December 31, 2003

English journalism isn't simply tabloids and the fabricated stories that run in the Daily Telegraph. It's also hilariously highbrow sportswriting, as this take on the BCS controversy shows. The piece manages to discuss college football in a manner that no fan of the sport ever would (including a reference to a split national title in 1990 between Colorado and "The Georgia Institute of Technology"), while being completely oblivious to what pisses fans off about the BCS (the fact that computers are incapable of picking the correct teams for the national championship).

Speaking of which, I will be at the Rose Bowl tomorrow, so if anyone wishes to hook up, tailgate, etc., let me know sometime before 7:00 a.m. on the morrow. My source in local government tells me that the President is going to make his first campaign appearance of the year at the Game, so if you have any words of wisdom, I'll be glad to pass them on.

UPDATE: The official story is still that the President will be with family and friends tomorrow at his "ranch". More stuff on the games over at my college football blog, Condredge's Acolytes.

December 30, 2003

I haven't decided whom to support yet in 2004, but Howard Dean sure pisses off the right people, don't he? Dean is the principal example that truth-tellers tend to be a very unpopular sort, at least at first. He's not even close to being as liberal as McGovern was in 1972 (he's not even close to Gore in 2000), he's much closer to the center on most issues than the incumbent President, but he has incurred a level of irrational hatred not seen in American politics since, well, Bill Clinton. The statements that have gotten him into trouble recently (that even Osama is entitled to the presumption of innocence, that the capture of Hussein hasn't made America more safe from terrorism, etc.) are attacked not because they are false (I mean, we're still in an Orange terror alert, and now we're supposed to be paranoid of men with almanacs) but because, regrettably, they are true.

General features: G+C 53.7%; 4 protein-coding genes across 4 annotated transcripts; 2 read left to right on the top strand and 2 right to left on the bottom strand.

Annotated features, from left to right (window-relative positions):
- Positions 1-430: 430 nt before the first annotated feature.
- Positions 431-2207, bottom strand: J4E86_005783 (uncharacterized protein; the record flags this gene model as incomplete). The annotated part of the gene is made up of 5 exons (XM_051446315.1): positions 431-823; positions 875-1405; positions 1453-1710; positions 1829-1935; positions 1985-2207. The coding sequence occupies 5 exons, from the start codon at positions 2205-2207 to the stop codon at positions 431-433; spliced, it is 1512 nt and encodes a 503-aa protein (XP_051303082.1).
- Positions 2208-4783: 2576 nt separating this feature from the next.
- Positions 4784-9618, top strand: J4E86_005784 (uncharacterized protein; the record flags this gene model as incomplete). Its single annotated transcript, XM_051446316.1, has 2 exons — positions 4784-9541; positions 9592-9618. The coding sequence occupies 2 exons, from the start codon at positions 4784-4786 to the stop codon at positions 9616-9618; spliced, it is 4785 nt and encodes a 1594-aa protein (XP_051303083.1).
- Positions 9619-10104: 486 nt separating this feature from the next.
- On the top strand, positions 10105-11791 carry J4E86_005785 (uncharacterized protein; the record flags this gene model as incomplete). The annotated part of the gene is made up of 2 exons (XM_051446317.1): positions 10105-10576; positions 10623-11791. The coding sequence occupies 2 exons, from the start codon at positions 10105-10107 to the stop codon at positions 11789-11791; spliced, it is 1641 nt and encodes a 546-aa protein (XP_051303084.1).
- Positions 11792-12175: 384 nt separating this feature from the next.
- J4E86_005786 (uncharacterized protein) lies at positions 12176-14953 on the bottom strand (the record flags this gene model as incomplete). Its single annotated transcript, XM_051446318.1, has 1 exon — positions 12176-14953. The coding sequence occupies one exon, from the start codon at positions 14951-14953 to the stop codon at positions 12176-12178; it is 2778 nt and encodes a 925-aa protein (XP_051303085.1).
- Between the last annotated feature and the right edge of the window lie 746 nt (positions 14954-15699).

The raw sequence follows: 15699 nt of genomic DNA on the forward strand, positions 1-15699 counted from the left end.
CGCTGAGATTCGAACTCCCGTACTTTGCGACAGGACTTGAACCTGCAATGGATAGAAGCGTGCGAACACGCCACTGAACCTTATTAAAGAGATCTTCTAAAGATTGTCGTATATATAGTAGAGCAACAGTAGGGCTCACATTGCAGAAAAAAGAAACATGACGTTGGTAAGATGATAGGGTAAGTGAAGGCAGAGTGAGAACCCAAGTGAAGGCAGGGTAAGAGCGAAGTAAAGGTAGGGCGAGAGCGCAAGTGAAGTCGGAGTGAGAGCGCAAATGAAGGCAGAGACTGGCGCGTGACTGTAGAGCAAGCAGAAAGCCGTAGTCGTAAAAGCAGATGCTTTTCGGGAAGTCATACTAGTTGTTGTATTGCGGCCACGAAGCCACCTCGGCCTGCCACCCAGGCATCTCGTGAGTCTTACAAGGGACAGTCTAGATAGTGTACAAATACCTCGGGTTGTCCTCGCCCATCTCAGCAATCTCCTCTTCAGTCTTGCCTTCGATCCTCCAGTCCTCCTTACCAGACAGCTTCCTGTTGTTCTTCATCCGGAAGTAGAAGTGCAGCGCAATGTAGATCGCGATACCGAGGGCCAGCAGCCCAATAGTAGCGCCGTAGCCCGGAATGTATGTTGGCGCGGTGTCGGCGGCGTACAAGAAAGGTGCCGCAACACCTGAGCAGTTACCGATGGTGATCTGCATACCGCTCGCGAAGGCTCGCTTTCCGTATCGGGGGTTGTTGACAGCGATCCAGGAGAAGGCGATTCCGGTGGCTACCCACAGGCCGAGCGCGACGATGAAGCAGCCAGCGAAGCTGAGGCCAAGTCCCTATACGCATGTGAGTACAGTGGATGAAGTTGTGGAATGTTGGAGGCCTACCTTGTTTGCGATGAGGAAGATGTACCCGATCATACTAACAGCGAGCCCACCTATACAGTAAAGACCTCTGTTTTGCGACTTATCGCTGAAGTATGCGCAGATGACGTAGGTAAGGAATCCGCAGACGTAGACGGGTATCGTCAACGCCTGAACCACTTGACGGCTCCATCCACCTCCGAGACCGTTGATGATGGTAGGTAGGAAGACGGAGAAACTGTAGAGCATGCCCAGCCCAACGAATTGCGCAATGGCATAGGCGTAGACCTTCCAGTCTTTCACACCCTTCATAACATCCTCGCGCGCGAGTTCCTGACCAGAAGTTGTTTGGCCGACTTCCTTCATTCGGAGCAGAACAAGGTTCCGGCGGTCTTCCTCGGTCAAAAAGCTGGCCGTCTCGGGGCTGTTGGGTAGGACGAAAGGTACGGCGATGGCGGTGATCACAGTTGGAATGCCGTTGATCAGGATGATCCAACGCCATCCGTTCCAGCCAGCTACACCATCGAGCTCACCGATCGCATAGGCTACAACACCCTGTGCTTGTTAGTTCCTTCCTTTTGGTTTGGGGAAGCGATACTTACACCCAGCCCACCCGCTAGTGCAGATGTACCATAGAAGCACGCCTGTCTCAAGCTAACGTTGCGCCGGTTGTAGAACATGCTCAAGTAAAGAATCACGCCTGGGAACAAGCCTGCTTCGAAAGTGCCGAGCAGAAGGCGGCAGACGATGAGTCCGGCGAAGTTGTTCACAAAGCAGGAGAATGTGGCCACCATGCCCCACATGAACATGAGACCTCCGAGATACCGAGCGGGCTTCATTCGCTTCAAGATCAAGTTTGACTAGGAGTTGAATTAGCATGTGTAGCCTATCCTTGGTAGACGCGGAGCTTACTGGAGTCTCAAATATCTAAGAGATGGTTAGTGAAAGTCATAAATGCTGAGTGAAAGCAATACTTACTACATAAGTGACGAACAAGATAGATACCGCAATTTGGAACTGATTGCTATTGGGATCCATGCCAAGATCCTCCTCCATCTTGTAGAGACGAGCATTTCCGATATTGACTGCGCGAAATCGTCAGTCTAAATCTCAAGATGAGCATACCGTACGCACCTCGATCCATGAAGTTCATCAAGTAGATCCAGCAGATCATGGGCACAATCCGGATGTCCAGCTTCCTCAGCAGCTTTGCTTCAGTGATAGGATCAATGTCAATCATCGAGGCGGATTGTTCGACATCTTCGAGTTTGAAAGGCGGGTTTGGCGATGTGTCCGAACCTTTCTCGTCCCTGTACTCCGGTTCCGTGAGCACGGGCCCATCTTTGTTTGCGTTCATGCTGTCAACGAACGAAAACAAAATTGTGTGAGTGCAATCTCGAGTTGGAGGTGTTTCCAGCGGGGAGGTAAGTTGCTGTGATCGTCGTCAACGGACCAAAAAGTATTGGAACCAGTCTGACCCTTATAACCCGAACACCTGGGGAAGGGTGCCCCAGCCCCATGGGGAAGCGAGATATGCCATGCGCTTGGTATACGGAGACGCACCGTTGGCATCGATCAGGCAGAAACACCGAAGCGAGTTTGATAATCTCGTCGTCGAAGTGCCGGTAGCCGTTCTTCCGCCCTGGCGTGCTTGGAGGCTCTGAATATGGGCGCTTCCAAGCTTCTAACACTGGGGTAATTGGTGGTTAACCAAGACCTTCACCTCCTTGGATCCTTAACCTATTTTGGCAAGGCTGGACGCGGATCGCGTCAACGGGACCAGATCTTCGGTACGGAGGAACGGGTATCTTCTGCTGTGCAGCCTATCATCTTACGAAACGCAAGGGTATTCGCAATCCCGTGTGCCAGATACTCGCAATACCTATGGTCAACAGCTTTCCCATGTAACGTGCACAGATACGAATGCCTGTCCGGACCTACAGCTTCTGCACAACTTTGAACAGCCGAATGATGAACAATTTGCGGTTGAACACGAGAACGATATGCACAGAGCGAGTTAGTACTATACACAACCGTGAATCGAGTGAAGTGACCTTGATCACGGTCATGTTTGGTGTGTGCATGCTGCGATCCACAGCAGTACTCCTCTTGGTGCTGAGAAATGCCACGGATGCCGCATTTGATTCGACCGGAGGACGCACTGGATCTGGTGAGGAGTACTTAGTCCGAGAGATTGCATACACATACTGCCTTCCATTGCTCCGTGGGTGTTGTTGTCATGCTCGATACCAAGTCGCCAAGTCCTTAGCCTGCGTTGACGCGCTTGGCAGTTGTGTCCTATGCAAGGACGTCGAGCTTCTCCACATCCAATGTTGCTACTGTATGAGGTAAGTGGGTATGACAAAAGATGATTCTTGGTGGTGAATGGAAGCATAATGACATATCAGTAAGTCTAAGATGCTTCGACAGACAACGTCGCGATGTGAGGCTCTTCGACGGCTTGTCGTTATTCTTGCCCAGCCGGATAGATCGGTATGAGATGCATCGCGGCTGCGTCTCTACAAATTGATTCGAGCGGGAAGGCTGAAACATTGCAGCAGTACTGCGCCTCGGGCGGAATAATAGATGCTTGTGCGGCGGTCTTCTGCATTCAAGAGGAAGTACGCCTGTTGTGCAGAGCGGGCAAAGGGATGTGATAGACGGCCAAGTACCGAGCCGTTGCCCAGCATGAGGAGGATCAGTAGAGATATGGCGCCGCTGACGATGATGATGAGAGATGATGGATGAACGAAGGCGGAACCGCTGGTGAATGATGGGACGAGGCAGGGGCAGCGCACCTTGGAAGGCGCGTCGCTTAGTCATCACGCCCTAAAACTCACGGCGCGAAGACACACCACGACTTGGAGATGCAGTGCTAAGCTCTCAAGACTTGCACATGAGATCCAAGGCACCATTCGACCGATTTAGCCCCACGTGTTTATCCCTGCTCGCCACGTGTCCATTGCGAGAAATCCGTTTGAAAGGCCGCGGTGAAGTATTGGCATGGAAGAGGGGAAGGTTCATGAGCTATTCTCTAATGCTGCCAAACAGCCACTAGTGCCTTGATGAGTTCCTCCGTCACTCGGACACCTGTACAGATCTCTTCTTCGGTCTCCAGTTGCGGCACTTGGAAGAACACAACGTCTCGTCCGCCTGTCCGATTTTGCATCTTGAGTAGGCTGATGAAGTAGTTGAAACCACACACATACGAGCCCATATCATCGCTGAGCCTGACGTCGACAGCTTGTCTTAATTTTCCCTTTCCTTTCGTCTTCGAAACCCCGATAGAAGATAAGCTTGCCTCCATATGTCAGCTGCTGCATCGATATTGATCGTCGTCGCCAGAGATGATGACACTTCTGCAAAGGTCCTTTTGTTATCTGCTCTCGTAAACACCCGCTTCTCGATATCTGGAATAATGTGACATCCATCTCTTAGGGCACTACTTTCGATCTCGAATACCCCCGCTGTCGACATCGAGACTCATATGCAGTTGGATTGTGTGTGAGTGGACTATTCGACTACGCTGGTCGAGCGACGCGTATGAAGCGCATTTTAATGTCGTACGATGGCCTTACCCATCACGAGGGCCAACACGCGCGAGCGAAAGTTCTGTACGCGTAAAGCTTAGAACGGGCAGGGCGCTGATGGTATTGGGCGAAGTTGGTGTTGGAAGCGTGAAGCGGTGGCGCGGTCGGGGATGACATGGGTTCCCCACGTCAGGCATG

It would feel great to capture OBL alive, then whack him; after all, he has admitted to planning 9/11. But Dean, ironically for someone who is the first major Presidential frontrunner since Reagan to be neither an attorney nor a businessman, knows that false confessions are a dime a dozen in our legal system, and that a fair trial is the only way to establish an accurate historical record of the most grievous injury suffered by our nation in decades. And even supporters of the Iraqi adventure now concede that it had only an incidental relationship to the "war" on terrorism; the justifications we now hear have to do with what a bad actor Saddam Hussein was, which wasn't the argument we were using when trying to bully our allies into this war.

Increasingly, political correctness (or to use the term popular with chickenbloggers, "anti-idiotarianism") has become a weapon used by the right to marginalize dissenting voices. As it did when that same weapon was utilized against conservative student groups and newspapers, though, it has not silenced those voices but given them strength, a feeling that blunt, unpopular truths carry enormous power.

As I said, I don't know if I will vote for Dean in the California primary, which is only about ten weeks away. The anger he has used so effectively to rally the ideologues behind his banner will not help him in the general election (just as it didn't help Barry Goldwater in 1964), but it may well be what the Party needs in the long run. Since 1980, the Democrats have acted in much the same way the Los Angeles Dodgers have the last 25 years, not taking risks and attempting to muzzle anything that sounds remotely unpopular. As with the Dodgers, their occasional successes on the field obscure the fact that the world has changed; the Republicans control politics at every level, from the government to the judiciary to the media, and the old way of doing things doesn't work. In that sense, Tom DeLay is the Billy Beane of politics, someone who has an edge on the rest of us because he knows a new way of doing things that works, and who also knows that the other side hasn't caught on yet.

Clinton, G-- bless him, used a very effective strategy in uniting the base while picking off centrist, and even some right-leaning, voters, but it all but killed the Democrats down-ticket. Dean is popular with Democrats precisely because he understands that attempting to compromise with a foe that wants to fight an all-out war isn't moderation, it's appeasement. Win or lose come November, 2004, he may be the person to start the rebuilding process that has been delayed for too long.
For those of who enjoy the hathos of Andrew Sullivan's vanity site (does the Harvard Crimson follow an affirmative action program to employ idiots?), please take note that he is on "vacation" this week, and his blogging is being done instead by Daniel Drezner, a conservative who actually thinks before he posts.